Interprofessional team members bring a rich variety of perspectives about patients that can lead to better whole person care. Using first names among our team helps minimize power differentials.
Lifelong Learning in Clinical Excellence | October 20, 2021 | 3 min read
By David Wu, MD, Johns Hopkins Medicine, Janiece Taylor, PhD, MSN, RN, Johns Hopkins Medicine, Rebecca Wright, PhD, RN, Johns Hopkins Medicine, Danetta Sloan, PhD, MSW, MA, Johns Hopkins Bloomberg School of Public Health, and Patricia Davidson, PhD, MEd, RN, University of Wollongong
“Big wins will come from interrogating seemingly mundane practices and processes . . .”- Dr. Melissa Thomas-Hunt, Head of Global Diversity and Belonging for Airbnb
The broad and deep systemic problems of health disparities and structural racism require dramatic change at the level of policy and advocacy. But small changes in local team dynamics matter too, and they’re often easier to achieve. In that spirit, we offer a couple of lessons we’ve learned from our own efforts to pursue inclusion, diversity, and equity, that are possible here and now. We share not as wise sages who have it all figured out, but rather as fellow pilgrims walking toward a common destination. Here’s what we’ve learned:
1. We’ve diversified our team quickly, both professionally and socially, by thinking creatively about how to define “team.” Interprofessional team members bring a rich variety of perspectives about and experiences with patients and families that can lead to better whole person care, particularly for historically excluded populations.
Research supports an association between the social diversity of a team (like ethnicity and/or geography) and such strengths as better problem solving, more innovative thought, and more publications. Therefore, it stands to reason that a diverse team, especially one that reflects and includes the community it serves, provides more equitable care.
Bonded by the common mission of improving palliative care communication with diverse patient populations, we formed an intentionally diverse team that extends across nursing, medicine, and public health at Johns Hopkins: the Palliative Interprofessional Collaborative for Action Research (PICAR). This partnership has organically branched out beyond any one project to blur traditional boundary lines between departments and professions, as well as research and clinical spheres. We share ideas, projects, community partners, mentors, and mentees, and we aim to involve patients and families as active members of our team at all junctures (for example, in quality improvement and curriculum design). Our work in caring for our community is the better for it.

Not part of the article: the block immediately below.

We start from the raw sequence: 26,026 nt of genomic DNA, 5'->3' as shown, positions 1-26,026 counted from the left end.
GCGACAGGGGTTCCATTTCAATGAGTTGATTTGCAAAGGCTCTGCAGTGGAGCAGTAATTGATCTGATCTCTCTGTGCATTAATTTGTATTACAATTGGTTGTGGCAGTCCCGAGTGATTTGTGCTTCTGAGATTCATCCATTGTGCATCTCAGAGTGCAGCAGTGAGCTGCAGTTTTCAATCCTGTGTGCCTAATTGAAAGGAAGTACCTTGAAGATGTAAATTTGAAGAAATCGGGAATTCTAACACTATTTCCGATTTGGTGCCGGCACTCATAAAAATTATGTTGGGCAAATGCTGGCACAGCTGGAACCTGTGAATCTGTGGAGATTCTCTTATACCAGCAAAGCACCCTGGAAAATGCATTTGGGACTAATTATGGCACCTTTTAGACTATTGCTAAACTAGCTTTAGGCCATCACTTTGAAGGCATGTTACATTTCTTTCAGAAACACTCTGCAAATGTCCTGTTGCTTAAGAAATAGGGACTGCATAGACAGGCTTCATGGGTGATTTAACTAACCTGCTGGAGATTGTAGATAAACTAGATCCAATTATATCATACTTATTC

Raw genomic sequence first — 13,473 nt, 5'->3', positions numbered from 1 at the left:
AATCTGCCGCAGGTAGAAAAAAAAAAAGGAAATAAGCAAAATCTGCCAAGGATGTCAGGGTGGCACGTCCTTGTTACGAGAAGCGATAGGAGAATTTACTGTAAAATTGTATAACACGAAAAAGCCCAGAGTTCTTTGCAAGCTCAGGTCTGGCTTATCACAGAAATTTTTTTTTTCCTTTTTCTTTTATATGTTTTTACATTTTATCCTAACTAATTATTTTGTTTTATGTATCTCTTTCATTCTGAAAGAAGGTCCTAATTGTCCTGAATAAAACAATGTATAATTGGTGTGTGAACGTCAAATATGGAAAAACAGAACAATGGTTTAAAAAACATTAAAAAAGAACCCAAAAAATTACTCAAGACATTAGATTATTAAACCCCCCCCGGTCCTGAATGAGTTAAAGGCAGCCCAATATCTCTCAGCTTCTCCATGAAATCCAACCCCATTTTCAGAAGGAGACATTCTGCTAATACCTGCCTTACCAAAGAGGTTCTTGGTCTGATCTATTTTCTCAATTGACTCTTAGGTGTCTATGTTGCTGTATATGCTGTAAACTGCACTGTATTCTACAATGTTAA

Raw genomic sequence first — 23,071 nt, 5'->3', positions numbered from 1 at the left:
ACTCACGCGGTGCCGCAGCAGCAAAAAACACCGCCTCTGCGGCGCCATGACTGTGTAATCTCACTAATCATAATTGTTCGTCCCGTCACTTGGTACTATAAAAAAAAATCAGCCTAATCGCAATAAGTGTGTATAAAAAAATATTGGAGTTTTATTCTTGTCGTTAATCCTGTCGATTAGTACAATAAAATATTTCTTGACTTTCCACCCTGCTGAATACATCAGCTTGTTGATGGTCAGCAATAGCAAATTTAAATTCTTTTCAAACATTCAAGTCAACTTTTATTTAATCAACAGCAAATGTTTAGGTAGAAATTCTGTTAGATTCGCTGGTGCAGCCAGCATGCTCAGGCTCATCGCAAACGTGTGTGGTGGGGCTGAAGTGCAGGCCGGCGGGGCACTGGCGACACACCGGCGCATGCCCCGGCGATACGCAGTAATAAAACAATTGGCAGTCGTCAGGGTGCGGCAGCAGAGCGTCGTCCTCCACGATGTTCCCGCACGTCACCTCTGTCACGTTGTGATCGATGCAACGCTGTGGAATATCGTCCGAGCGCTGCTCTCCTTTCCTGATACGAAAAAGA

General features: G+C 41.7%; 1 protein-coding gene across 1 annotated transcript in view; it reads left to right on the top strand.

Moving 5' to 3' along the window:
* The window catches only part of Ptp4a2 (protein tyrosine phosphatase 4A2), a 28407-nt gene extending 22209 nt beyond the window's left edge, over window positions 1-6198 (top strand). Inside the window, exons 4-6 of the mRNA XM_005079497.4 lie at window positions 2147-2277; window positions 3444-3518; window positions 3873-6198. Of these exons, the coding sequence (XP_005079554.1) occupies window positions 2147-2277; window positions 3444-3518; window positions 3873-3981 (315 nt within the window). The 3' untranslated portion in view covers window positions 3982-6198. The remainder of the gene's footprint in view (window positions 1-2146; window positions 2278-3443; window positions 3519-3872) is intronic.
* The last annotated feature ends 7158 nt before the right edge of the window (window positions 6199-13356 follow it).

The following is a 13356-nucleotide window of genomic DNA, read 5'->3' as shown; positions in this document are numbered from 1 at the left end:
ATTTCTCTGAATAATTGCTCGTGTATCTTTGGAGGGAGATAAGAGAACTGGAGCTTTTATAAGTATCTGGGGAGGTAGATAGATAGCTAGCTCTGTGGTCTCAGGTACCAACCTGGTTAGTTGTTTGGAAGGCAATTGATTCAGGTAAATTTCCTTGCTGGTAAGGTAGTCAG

2. We seek to level the hierarchy within our team by openly addressing and refuting stereotypical expectations attached to roles, gender, class, race, and/or ethnicity. The voices of the most wonderfully diverse team in the world may be silenced by the power dynamics in healthcare. Mutual respect and open discussion of these unwritten traditional hierarchies are critical. Being comfortable enough with each other to gently tease each other’s titles (while still respecting roles and expertise) goes a long way. The concept of shared leadership is helpful here, a model in which all team members feel empowered to speak, take initiative, and exercise autonomy over their areas of expertise.
Acknowledging the validity of different views on this topic, we’ve found that being on a first-name basis among our team helps us stay on a level playing field. Importantly, this rule of thumb includes trainees, who have told us how using first names helped them feel valuable and empowered to speak up. Among our trainees are some of the brightest minds of the next generation, and we don’t want hierarchy to keep their fresh insights from being heard.
We hope the above ideas might be useful for healthcare team members working to be effective agents of change in medicine. To be sure, vast systemic changes are crucial and we need to do our part to pursue them and/or support those who are. At the same time, we should humbly and thoughtfully consider how our approach to more routine team dynamics contributes to, or stands against, the pursuit of diversity and inclusion. After all, a team fueled by different perspectives will be better equipped to care for all patients and families. And never has the aim of inclusion and health equity been more important than now.
This piece expresses the views solely of the author. It does not represent the views of any organization, including Johns Hopkins Medicine.